How did Southern elites maintain a system that violently extracted labor out of unwilling participants? Resistance by enslaved Americans was common, and it threatened the wealth, power, and lives of elites. So, enslavers employed a litany of individual and collective strategies to reduce the threat of resistance. I study how the South repressed one particular type of resistance: escape. While existing work has considered various repressive strategies in isolation, I model two ways to discourage escape — ex ante positive incentives and ex post pursuit — and contextualize them within the broader repressive environment. Results indicate that higher rewards do not always decrease escape attempts, and that, under certain conditions, higher rewards are associated with more pursuit and the same amount of running. Furthermore, enslavers do not always expend more on pursuit when the exogenous likelihood of escape is higher. The model speaks to enslavers' demands for slave patrols, and it suggests when pursuit, particularly in the form of runaway slave ads, is an appropriate proxy for escape attempts.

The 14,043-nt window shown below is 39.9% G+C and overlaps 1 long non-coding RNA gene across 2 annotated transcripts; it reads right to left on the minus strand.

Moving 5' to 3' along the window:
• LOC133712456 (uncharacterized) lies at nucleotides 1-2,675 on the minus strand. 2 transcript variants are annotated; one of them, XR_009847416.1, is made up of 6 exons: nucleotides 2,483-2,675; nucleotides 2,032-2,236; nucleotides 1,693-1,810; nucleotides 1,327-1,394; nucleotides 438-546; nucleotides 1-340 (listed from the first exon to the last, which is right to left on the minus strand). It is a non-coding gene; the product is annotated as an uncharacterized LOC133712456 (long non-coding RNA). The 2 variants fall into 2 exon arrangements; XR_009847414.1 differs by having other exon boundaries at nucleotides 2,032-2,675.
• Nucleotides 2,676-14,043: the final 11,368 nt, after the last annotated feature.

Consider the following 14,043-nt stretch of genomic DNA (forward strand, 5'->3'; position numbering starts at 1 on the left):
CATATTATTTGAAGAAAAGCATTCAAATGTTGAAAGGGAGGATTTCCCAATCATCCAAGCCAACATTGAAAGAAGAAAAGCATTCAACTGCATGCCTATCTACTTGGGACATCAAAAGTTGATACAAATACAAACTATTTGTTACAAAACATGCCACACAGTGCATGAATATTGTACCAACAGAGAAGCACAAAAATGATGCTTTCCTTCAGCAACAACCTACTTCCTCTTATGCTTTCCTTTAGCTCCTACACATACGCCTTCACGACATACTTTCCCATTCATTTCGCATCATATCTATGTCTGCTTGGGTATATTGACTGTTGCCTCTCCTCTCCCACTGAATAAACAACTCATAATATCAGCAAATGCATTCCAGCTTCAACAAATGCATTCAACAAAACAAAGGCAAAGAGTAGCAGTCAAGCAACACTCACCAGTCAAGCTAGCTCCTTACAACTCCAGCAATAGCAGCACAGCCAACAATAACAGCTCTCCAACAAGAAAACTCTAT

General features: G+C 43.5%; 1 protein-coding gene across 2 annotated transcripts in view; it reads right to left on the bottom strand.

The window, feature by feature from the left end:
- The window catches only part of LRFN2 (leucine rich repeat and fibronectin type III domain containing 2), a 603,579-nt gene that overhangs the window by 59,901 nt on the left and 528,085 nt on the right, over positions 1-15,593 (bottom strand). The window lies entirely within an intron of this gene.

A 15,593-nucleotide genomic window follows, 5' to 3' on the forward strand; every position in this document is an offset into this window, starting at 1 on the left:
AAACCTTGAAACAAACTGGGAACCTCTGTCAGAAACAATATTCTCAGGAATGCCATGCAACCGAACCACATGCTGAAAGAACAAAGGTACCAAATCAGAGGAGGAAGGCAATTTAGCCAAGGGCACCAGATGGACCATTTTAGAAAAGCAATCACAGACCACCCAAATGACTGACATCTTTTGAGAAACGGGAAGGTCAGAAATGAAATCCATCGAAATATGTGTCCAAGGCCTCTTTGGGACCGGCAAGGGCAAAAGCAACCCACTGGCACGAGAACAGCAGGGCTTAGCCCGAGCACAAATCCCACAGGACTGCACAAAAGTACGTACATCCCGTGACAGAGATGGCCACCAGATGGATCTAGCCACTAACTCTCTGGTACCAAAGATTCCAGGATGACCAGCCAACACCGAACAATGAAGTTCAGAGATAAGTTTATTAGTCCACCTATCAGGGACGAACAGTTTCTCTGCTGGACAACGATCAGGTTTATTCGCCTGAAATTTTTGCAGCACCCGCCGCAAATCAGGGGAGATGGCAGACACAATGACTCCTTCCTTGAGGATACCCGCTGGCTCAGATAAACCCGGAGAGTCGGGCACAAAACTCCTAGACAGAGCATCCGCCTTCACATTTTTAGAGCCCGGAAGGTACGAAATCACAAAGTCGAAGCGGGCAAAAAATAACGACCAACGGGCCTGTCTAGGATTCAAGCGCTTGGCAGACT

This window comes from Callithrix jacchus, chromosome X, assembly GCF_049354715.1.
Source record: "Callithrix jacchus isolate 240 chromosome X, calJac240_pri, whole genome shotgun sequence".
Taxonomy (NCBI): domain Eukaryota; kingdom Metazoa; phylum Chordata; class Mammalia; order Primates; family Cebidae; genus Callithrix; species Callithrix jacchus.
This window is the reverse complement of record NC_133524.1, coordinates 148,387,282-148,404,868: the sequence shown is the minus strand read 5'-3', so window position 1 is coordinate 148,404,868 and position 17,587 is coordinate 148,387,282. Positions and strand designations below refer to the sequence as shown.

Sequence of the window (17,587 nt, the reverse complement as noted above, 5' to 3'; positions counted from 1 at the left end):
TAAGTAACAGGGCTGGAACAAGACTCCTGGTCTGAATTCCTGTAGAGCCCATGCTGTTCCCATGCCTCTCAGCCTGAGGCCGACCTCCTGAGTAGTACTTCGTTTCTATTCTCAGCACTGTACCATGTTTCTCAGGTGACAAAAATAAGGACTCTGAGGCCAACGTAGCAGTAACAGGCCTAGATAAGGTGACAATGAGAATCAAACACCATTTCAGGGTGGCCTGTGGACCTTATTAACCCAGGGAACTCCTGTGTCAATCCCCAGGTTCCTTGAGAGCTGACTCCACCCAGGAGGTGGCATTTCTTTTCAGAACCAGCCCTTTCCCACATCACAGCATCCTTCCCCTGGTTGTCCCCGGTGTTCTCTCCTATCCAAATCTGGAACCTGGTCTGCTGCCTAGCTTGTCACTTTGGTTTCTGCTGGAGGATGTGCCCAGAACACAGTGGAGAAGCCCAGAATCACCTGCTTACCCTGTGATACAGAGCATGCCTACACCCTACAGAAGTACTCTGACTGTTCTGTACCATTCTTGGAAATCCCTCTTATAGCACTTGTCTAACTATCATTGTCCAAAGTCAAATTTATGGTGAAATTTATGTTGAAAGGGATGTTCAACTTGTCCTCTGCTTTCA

Journal of Historical Political Economy, Volume 3, Issue 2 Special Issue: Antebellum Political Economy: Articles Overview
See the other articles that are part of this special issue.